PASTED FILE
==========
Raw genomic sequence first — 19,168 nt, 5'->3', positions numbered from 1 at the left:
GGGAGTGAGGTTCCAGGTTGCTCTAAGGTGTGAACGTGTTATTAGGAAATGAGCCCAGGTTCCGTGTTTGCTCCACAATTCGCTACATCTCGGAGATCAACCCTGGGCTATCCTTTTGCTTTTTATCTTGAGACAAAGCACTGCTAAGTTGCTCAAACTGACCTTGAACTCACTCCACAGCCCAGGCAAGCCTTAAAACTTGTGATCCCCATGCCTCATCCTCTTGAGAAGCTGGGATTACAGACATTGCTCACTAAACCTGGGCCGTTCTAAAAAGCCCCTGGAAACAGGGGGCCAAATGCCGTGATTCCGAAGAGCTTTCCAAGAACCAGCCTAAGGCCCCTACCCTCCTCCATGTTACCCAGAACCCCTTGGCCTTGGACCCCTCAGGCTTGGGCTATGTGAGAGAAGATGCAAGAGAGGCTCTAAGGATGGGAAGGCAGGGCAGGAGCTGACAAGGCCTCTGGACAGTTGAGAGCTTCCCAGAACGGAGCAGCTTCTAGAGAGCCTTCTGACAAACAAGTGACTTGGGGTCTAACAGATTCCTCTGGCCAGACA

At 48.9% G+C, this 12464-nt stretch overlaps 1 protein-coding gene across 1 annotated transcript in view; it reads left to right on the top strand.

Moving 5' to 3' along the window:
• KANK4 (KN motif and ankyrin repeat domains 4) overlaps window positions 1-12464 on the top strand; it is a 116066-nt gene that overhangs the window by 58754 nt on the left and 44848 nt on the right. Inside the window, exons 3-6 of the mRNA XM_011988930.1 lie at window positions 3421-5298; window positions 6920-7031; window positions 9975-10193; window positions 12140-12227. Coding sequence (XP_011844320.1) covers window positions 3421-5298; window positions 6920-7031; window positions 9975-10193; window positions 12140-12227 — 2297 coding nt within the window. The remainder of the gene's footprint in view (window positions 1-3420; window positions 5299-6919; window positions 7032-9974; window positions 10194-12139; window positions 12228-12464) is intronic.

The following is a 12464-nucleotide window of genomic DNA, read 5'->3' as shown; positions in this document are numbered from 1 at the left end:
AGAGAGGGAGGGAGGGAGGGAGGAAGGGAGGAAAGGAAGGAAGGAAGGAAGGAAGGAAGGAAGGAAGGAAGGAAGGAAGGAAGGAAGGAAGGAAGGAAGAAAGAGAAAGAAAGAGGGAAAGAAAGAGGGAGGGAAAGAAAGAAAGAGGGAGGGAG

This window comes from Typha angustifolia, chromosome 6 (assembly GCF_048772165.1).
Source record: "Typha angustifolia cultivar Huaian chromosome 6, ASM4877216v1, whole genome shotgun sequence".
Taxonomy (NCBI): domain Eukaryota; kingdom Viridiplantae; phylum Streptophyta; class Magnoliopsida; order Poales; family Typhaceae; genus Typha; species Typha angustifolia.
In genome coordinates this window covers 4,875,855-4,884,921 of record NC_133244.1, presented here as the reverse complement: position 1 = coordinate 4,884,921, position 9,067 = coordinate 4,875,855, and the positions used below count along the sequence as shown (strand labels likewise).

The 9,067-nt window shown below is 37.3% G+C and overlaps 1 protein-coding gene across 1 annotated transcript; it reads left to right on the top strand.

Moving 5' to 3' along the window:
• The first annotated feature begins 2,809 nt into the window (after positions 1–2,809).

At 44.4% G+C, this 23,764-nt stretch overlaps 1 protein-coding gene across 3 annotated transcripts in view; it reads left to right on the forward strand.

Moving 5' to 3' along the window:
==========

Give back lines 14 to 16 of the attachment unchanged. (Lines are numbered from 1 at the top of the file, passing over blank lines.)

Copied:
• The first annotated feature begins 2,809 nt into the window (after positions 1–2,809).

At 44.4% G+C, this 23,764-nt stretch overlaps 1 protein-coding gene across 3 annotated transcripts in view; it reads left to right on the forward strand.

Moving 5' to 3' along the window: